The Washington State Supreme Court made a chilling, shocking statement as part of their ruling against Arlene's Flowers, when they announced Thursday that the owner of the Richland Floral Shop discriminated against a same sex couple.

In 2013 Barronelle Stutzman was sued by Attorney General Bob Ferguson and the ACLU because due to her religious beliefs, she declined to provide floral services for a same-sex wedding. The case ended up this year before the state Supreme Court, and was being watched closely nationwide. It pitted First Amendment expression and religious freedom rights vs. the Consumer Protection Act. Stutzman offered to sell the couple flowers so they could do their own arrangements, as that was not considered an act of expression.

Her attorneys argued that under First Amendment free speech and expression and also freedom of religious expression laws, Stutzman should not have been forced to provide services to support and event, belief or lifestyle she did not agree with.

That act says a business or person cannot discriminate on the basis of sexual orientation.  Stutzman's attorneys argued arranging flowers is an artistic freedom protected by the First Amendment. But the Supreme Court, in it's 59-page decision, says the Washington Law Against Discrimination does not offer such protection.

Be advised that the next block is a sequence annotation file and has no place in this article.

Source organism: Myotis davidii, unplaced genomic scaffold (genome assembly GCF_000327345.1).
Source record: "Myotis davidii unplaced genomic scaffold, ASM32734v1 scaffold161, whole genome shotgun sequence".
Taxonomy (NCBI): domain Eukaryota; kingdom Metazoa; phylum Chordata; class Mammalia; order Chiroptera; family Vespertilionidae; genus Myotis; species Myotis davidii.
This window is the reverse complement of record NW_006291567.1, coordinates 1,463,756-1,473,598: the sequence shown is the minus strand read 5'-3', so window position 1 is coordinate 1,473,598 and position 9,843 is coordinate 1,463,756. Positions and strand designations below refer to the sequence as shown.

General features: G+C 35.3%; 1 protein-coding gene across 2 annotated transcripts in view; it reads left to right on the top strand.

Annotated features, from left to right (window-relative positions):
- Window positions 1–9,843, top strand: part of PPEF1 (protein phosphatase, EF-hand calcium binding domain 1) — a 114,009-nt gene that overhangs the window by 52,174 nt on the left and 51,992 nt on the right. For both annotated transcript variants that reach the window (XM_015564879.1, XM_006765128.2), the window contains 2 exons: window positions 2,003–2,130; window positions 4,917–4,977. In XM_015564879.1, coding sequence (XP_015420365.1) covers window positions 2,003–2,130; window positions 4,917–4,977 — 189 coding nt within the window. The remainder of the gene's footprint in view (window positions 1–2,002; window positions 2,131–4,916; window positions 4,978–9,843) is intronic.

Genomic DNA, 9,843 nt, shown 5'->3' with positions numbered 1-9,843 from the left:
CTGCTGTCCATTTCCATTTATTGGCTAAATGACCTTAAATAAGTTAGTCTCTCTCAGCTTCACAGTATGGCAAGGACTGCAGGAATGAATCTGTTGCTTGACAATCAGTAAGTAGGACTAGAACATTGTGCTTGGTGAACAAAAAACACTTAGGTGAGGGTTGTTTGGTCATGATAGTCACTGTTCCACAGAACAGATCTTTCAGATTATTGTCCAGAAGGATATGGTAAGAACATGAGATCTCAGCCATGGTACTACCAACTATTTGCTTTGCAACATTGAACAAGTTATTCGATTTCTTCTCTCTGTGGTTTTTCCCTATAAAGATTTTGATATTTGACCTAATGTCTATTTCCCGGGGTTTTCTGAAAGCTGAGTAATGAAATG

But the most chilling and shocking statement came from the justices, who said this:

"...the government can force her, and other Washingtonians by extension, to create artistic expression and participate in events with which they disagree." 

The state Supreme Court has been accused over stepping it's bounds in the past, especially with the controversial McCleary Education decision, and now this ruling. In the McCleary Decision, the court basically ordered that the State Legislature is violating the state Constitution by not providing certain levels of education funding, regardless if the state can afford it or not.

Gov. Inslee issued the following statement about the Supreme Court ruling Thursday:

"Today, the state Supreme Court ruled in favor of equality for all Washingtonians. By ruling that intolerance based on sexual orientation is unlawful, the Court affirmed that Washington state will remain a place where no one can be discriminated against because of who they love.
"I am proud that our state was one of the first to vote to recognize same sex marriage and that we continue to uphold the rights of all our residents."


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